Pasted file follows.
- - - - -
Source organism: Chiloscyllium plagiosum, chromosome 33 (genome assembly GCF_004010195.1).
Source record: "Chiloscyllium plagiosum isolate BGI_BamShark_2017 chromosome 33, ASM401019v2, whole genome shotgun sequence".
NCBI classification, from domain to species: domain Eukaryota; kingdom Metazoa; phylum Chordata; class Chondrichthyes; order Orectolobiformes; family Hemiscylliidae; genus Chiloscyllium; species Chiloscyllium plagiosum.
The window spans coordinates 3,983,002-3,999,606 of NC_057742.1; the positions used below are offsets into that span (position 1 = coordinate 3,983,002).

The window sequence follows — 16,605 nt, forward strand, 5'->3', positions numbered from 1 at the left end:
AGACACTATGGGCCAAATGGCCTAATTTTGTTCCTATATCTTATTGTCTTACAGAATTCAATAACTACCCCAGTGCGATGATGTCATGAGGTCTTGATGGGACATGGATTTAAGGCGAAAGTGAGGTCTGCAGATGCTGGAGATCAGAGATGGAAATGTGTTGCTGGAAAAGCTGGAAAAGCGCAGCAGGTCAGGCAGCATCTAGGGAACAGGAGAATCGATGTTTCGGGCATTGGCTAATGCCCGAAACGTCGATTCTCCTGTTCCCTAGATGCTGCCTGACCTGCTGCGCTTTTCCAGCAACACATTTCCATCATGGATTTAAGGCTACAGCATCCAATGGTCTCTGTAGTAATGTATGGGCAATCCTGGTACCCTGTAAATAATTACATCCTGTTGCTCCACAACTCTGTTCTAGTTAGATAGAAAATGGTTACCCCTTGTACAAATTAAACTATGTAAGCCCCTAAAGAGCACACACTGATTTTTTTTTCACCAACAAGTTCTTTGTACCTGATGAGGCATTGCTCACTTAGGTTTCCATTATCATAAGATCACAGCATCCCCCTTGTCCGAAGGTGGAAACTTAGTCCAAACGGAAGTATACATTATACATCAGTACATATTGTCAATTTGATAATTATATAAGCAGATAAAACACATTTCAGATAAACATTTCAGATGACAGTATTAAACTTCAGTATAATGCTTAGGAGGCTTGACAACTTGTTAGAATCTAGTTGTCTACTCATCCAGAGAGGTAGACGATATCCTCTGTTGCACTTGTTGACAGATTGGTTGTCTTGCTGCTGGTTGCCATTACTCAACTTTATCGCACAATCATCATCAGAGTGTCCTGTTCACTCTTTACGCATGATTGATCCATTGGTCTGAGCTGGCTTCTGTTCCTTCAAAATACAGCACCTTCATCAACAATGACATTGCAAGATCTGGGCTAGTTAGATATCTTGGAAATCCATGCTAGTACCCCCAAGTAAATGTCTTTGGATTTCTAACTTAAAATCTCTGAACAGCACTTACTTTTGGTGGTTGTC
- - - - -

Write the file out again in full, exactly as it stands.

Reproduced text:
Source organism: Chiloscyllium plagiosum, chromosome 33 (genome assembly GCF_004010195.1).
Source record: "Chiloscyllium plagiosum isolate BGI_BamShark_2017 chromosome 33, ASM401019v2, whole genome shotgun sequence".
NCBI classification, from domain to species: domain Eukaryota; kingdom Metazoa; phylum Chordata; class Chondrichthyes; order Orectolobiformes; family Hemiscylliidae; genus Chiloscyllium; species Chiloscyllium plagiosum.
The window spans coordinates 3,983,002-3,999,606 of NC_057742.1; the positions used below are offsets into that span (position 1 = coordinate 3,983,002).

The window sequence follows — 16,605 nt, forward strand, 5'->3', positions numbered from 1 at the left end:
AGACACTATGGGCCAAATGGCCTAATTTTGTTCCTATATCTTATTGTCTTACAGAATTCAATAACTACCCCAGTGCGATGATGTCATGAGGTCTTGATGGGACATGGATTTAAGGCGAAAGTGAGGTCTGCAGATGCTGGAGATCAGAGATGGAAATGTGTTGCTGGAAAAGCTGGAAAAGCGCAGCAGGTCAGGCAGCATCTAGGGAACAGGAGAATCGATGTTTCGGGCATTGGCTAATGCCCGAAACGTCGATTCTCCTGTTCCCTAGATGCTGCCTGACCTGCTGCGCTTTTCCAGCAACACATTTCCATCATGGATTTAAGGCTACAGCATCCAATGGTCTCTGTAGTAATGTATGGGCAATCCTGGTACCCTGTAAATAATTACATCCTGTTGCTCCACAACTCTGTTCTAGTTAGATAGAAAATGGTTACCCCTTGTACAAATTAAACTATGTAAGCCCCTAAAGAGCACACACTGATTTTTTTTTCACCAACAAGTTCTTTGTACCTGATGAGGCATTGCTCACTTAGGTTTCCATTATCATAAGATCACAGCATCCCCCTTGTCCGAAGGTGGAAACTTAGTCCAAACGGAAGTATACATTATACATCAGTACATATTGTCAATTTGATAATTATATAAGCAGATAAAACACATTTCAGATAAACATTTCAGATGACAGTATTAAACTTCAGTATAATGCTTAGGAGGCTTGACAACTTGTTAGAATCTAGTTGTCTACTCATCCAGAGAGGTAGACGATATCCTCTGTTGCACTTGTTGACAGATTGGTTGTCTTGCTGCTGGTTGCCATTACTCAACTTTATCGCACAATCATCATCAGAGTGTCCTGTTCACTCTTTACGCATGATTGATCCATTGGTCTGAGCTGGCTTCTGTTCCTTCAAAATACAGCACCTTCATCAACAATGACATTGCAAGATCTGGGCTAGTTAGATATCTTGGAAATCCATGCTAGTACCCCCAAGTAAATGTCTTTGGATTTCTAACTTAAAATCTCTGAACAGCACTTACTTTTGGTGGTTGTC